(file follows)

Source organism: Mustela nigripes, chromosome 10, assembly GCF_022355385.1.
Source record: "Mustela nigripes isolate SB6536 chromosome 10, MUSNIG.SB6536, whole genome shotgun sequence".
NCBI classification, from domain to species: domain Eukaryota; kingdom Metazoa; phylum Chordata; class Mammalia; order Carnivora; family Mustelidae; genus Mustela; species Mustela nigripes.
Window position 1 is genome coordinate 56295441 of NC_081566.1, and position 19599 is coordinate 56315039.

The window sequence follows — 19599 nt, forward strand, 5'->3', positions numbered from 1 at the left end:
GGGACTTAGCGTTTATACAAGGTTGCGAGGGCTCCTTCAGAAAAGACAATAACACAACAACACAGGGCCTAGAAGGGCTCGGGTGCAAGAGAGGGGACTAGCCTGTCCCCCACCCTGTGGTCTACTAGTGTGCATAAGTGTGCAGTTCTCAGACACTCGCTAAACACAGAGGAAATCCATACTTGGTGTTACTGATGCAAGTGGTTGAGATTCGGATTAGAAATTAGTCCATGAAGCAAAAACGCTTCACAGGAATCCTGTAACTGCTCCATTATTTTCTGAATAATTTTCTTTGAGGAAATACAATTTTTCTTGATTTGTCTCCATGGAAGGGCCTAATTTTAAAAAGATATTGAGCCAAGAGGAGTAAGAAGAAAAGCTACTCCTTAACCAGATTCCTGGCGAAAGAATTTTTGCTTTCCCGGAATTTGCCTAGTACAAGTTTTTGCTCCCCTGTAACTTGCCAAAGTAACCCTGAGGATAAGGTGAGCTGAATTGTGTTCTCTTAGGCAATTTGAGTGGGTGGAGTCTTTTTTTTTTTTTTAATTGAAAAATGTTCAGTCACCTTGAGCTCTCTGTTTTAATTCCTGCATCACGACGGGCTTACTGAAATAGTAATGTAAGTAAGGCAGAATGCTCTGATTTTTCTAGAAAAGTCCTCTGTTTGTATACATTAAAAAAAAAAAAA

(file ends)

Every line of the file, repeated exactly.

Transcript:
Source organism: Mustela nigripes, chromosome 10, assembly GCF_022355385.1.
Source record: "Mustela nigripes isolate SB6536 chromosome 10, MUSNIG.SB6536, whole genome shotgun sequence".
NCBI classification, from domain to species: domain Eukaryota; kingdom Metazoa; phylum Chordata; class Mammalia; order Carnivora; family Mustelidae; genus Mustela; species Mustela nigripes.
Window position 1 is genome coordinate 56295441 of NC_081566.1, and position 19599 is coordinate 56315039.

The window sequence follows — 19599 nt, forward strand, 5'->3', positions numbered from 1 at the left end:
GGGACTTAGCGTTTATACAAGGTTGCGAGGGCTCCTTCAGAAAAGACAATAACACAACAACACAGGGCCTAGAAGGGCTCGGGTGCAAGAGAGGGGACTAGCCTGTCCCCCACCCTGTGGTCTACTAGTGTGCATAAGTGTGCAGTTCTCAGACACTCGCTAAACACAGAGGAAATCCATACTTGGTGTTACTGATGCAAGTGGTTGAGATTCGGATTAGAAATTAGTCCATGAAGCAAAAACGCTTCACAGGAATCCTGTAACTGCTCCATTATTTTCTGAATAATTTTCTTTGAGGAAATACAATTTTTCTTGATTTGTCTCCATGGAAGGGCCTAATTTTAAAAAGATATTGAGCCAAGAGGAGTAAGAAGAAAAGCTACTCCTTAACCAGATTCCTGGCGAAAGAATTTTTGCTTTCCCGGAATTTGCCTAGTACAAGTTTTTGCTCCCCTGTAACTTGCCAAAGTAACCCTGAGGATAAGGTGAGCTGAATTGTGTTCTCTTAGGCAATTTGAGTGGGTGGAGTCTTTTTTTTTTTTTTAATTGAAAAATGTTCAGTCACCTTGAGCTCTCTGTTTTAATTCCTGCATCACGACGGGCTTACTGAAATAGTAATGTAAGTAAGGCAGAATGCTCTGATTTTTCTAGAAAAGTCCTCTGTTTGTATACATTAAAAAAAAAAAAA